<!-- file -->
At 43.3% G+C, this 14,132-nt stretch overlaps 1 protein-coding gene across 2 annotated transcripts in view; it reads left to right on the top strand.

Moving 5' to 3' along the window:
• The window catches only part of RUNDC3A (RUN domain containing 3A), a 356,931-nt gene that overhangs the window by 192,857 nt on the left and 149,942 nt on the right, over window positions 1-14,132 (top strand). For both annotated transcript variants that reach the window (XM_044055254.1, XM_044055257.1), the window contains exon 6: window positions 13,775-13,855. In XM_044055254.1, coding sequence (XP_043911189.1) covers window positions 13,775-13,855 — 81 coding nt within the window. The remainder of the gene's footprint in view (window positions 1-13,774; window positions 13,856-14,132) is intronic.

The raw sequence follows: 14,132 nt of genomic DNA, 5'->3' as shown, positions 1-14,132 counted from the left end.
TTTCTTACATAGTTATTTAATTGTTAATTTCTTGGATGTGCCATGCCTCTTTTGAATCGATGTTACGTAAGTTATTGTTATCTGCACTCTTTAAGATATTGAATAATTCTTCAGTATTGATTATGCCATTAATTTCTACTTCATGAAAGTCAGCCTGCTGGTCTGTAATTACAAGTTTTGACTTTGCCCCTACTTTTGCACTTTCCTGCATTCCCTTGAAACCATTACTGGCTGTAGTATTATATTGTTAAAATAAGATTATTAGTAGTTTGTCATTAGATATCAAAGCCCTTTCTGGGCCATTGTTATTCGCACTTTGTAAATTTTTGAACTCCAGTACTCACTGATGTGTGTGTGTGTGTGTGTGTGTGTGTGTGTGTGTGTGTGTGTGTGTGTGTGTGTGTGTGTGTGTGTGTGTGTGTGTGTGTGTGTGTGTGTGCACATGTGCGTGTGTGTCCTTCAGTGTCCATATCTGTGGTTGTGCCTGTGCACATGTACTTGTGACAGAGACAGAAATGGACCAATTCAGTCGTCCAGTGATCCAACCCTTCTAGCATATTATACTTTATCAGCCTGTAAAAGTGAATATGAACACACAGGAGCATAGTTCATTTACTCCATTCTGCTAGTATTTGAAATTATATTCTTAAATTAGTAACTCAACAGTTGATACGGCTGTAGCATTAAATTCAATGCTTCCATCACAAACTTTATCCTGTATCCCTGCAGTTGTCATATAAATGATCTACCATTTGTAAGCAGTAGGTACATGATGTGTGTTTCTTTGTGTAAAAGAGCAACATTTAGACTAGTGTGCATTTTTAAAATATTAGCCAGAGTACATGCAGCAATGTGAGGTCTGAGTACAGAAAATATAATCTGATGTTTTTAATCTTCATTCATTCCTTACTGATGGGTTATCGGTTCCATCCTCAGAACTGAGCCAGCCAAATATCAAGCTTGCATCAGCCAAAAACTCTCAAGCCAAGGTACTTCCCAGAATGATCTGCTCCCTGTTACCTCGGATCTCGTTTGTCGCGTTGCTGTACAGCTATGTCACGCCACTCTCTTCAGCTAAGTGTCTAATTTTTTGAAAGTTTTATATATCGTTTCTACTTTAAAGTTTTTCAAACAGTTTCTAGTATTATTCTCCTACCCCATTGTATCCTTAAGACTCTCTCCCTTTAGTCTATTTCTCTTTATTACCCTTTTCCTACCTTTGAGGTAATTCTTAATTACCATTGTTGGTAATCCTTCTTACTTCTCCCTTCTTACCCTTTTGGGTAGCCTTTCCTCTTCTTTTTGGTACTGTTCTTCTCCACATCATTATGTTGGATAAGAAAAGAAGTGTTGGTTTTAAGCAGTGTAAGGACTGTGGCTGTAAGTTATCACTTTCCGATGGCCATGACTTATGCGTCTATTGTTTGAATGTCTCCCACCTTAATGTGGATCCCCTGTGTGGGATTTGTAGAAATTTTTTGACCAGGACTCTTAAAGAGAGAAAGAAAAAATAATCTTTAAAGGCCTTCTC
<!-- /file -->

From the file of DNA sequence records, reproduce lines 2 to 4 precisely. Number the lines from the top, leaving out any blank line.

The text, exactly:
Moving 5' to 3' along the window:
• The window catches only part of RUNDC3A (RUN domain containing 3A), a 356,931-nt gene that overhangs the window by 192,857 nt on the left and 149,942 nt on the right, over window positions 1-14,132 (top strand). For both annotated transcript variants that reach the window (XM_044055254.1, XM_044055257.1), the window contains exon 6: window positions 13,775-13,855. In XM_044055254.1, coding sequence (XP_043911189.1) covers window positions 13,775-13,855 — 81 coding nt within the window. The remainder of the gene's footprint in view (window positions 1-13,774; window positions 13,856-14,132) is intronic.

The raw sequence follows: 14,132 nt of genomic DNA, 5'->3' as shown, positions 1-14,132 counted from the left end.